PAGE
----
Français | Español | Italiano

The DIALOGHI ENSEMBLE (Spain) offers an innovative approach to music of the classical and romantic periods. The ensemble stands out by its highest level of artistry and its ability to (re)connect with audiences. Its members perform on period instruments and share with audiences the main keys of the musical language in order to unveil all the emotions intrinsic to the music. The ensemble’s debut recording featuring Mozart and Beethoven quintets for fortepiano and winds will be released in 2018.

Photo credit: ©IGOR STUDIO

Panel 1


Français | Español | Italiano

IV9A8744_Dialoghi_©IGOR STUDIO copyhighCristina ESCLAPEZ (Spain) is a teacher at the Escola Superior de Música de Catalunya as well as at the Conservatorio Superior de Música del Liceu, in Barcelona. As a chamber musician, she performs regularly along artists such as Vicens Prats, Jaime Martín, Julia Gállego, Benoît Fromanger, Philippe Bernold, Branimir Slokar, Michel Becquet, Lorenzo Coppola, etc.


Josep DOMÈNECH (Spain) is often collaborating with Les Talens Lyriques (Christophe Rousset), the Bach Collegium Japan (Masaaki Suzuki), Il Giardino Armonico (Giovanni Antonini), the Orchestre Révolutionnaire et Romantique (Sir John Eliot Gardiner) and the Concert des Nations (Jordi Savall). He teaches baroque oboe at the Amsterdam Conservatory.

iv9a8707_dialoghi_c2a9igor-studio-copyhigh.jpgLorenzo COPPOLA (Italy) performs regularly with the Freiburger Barockorchester, Les Arts Florissants, La Petite Bande and other leading orchestras of the early music scene. He recorded several significant works from the clarinet repertoire such as the Mozart Clarinet Concerto with the Freiburger Barockorchester, the Mozart Quintet with the Kuijken Quartet, the Mozart Wind Serenades with Zefiro Ensemble and the Brahms Sonatas alongside pianist Andreas Staier.

iv9a8646_dialoghi_c2a9igor-studio-copyhigh.jpgPierre-Antoine TREMBLAY (Canada) plays regularly with top period-instruments ensembles such as the Freiburger Barockorchester (Germany), Europa Galante (Italy), the Orchestre des Champs-Élysées (France), Arion Orchestre Baroque (Canada), the Orchestra of the Eighteenth Century (The Netherlands) and B’Rock (Belgium).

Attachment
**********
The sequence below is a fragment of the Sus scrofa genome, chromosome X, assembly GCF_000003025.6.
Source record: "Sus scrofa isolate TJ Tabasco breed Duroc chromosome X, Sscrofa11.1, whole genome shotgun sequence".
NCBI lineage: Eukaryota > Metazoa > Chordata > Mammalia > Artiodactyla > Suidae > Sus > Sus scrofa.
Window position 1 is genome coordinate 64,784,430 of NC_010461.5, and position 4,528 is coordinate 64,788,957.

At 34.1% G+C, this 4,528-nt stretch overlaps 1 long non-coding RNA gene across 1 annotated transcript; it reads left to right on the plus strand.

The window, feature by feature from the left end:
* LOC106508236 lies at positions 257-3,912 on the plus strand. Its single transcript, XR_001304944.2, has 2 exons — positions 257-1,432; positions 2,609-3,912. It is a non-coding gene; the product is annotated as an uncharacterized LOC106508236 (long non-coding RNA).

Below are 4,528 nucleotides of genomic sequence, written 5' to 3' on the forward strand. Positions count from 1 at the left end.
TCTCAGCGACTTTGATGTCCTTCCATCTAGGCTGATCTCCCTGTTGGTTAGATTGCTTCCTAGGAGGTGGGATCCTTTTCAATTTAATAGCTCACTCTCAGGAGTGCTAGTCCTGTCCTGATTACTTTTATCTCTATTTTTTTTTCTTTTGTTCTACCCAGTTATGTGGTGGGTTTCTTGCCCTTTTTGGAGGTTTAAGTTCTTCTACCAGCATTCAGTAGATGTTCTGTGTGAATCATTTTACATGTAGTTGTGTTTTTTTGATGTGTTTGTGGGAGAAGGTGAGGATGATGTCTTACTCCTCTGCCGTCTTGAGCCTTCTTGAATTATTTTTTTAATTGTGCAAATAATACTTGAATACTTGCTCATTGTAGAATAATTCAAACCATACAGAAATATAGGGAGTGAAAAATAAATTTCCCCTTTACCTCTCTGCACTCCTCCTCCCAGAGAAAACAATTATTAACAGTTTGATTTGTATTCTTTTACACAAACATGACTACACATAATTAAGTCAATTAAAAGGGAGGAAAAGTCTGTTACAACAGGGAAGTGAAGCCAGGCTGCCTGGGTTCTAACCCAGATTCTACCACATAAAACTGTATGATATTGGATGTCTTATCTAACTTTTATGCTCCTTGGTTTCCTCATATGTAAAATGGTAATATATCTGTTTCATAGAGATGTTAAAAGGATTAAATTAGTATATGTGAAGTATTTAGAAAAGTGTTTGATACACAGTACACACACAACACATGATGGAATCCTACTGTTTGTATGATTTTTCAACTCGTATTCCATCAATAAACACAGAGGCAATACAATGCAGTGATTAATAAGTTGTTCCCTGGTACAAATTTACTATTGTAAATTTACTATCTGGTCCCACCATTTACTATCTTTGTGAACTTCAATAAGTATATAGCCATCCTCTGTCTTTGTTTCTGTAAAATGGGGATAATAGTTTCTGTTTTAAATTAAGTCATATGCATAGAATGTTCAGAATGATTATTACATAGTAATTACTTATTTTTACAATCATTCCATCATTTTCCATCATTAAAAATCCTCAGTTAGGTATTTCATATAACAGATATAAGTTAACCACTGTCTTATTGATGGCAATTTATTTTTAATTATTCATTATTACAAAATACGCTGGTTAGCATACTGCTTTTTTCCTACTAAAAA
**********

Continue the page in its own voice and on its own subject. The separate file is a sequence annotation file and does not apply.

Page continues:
iv9a8620_dialoghi_c2a9igor-studio-copyhigh.jpgJavier ZAFRA (Spain) is a member of the Freiburger Barockorchester and a teacher at the Hochschule für Musik Freiburg. He is also a founding member of the Parisian orchestra Le Cercle de l’Harmonie (Jérémie Rhorer). He played the Mozart Bassoon Concerto numerous times, most notably at the Wigmore Hall in London and the Lincoln Center in New York, where his performance was praised by the New York Times.

Panel 2


Français | Español | Italiano



In a letter addressed to his father Leopold, Mozart wrote on April 10th, 1784: “I have written two grand concertos, and also a quintet […] which was received with extraordinary applause. I consider it myself to be the best thing I ever wrote in my life. How I wish you could have heard it; and how beautifully it was executed!” The quintets of Mozart and Beethoven are true little jewels of the chamber music repertoire, engaging the audience with a variety of emotions: opera-like dialogues and improvisation, drama and humor… An experience made of contrasts!

Wolfgang Amadeus Mozart (1756-1791)
Quintet for Fortepiano, Oboe, Clarinet, Horn and Bassoon in E-flat major, K. 452 (1784)

Ludwig van Beethoven (1770-1827)
Quintet for Fortepiano, Oboe, Clarinet, Horn and Bassoon in E-flat major, Op. 16 (1797)

Cristina Esclapez, Fortepiano
Josep Domènech, Oboe
Lorenzo Coppola, Clarinet
Pierre-Antoine Tremblay, Horn
Javier Zafra, Bassoon



Born in 1824, Carl Reinecke’s long career as a pianist, conductor of the famous Leipzig Gewandhaus orchestra, teacher and composer spanned over three quarters of a century. Reinecke was acquainted in his youth with musicians such as Schumann, Mendelssohn and Brahms, and went on to have pupils such as Grieg, Janacek and Bruch. His longevity allowed him to experience the early stages of the 20th century technological innovations. Besides a catalogue of around 300 compositions, his musical heritage comprises many recordings he made as a pianist, which allow us further to understand the style of playing in vogue during the 19th century in Germany. This program, enriched by the unique colors of the period instruments, evokes with a hint of nostalgia a glorious century of German romantic music.

Felix Mendelssohn (1809-1847)
Three Pieces for Clarinet, Horn [Cello] and Piano (arr.: Ernst Naumann, end of 19th c.)

Richard Strauss (1864-1949)
Andante for Horn and Piano in C major, Opus posthumous AV 86a (1888)

Johannes Brahms (1833-1897)
Sonata No. 1 for Clarinet and Piano in F minor, Op. 120 (1894)

Carl Reinecke (1824-1910)
Trio for Piano, Clarinet and Horn in B-flat major, Op. 274 (1906)

Lorenzo Coppola, Clarinet (after Ottensteiner, Munich, 1864; by Schwenk & Seggelke)
Pierre-Antoine Tremblay, Horn (after Alexander, Mainz, c. 1890; by Richard Seraphinoff)
Cristina Esclapez, Fortepiano (end of 19th, beginning of 20th century)